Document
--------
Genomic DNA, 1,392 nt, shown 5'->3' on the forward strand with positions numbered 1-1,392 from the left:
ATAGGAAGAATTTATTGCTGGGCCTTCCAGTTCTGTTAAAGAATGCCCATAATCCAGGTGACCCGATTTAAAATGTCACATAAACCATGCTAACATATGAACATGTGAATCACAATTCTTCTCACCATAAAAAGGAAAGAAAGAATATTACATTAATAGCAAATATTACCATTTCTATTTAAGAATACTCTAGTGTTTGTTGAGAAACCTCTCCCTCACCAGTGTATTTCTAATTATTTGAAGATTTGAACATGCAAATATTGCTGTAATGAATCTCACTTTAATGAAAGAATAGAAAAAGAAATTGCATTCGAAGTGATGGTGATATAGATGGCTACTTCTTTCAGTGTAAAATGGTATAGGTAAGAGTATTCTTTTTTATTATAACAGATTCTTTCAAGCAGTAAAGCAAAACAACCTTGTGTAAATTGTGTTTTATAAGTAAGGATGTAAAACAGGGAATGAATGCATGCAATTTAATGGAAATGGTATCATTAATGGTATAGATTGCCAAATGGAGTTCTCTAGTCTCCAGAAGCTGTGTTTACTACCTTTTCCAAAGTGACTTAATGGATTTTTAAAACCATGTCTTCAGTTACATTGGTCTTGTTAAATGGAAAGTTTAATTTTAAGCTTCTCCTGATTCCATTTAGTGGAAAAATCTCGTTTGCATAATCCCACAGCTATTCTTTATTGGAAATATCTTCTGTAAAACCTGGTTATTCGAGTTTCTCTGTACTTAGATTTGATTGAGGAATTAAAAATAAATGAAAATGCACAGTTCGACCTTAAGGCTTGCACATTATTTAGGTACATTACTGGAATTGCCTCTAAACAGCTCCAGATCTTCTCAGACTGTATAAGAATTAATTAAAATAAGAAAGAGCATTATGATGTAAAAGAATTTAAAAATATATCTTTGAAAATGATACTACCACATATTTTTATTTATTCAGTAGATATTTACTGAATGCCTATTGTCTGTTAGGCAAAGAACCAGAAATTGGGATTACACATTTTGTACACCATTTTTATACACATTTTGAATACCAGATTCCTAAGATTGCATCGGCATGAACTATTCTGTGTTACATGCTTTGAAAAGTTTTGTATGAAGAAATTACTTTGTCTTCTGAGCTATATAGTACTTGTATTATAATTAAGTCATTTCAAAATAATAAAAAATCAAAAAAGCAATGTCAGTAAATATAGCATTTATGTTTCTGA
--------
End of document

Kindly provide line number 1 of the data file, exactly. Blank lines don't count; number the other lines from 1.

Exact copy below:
Genomic DNA, 1,392 nt, shown 5'->3' on the forward strand with positions numbered 1-1,392 from the left: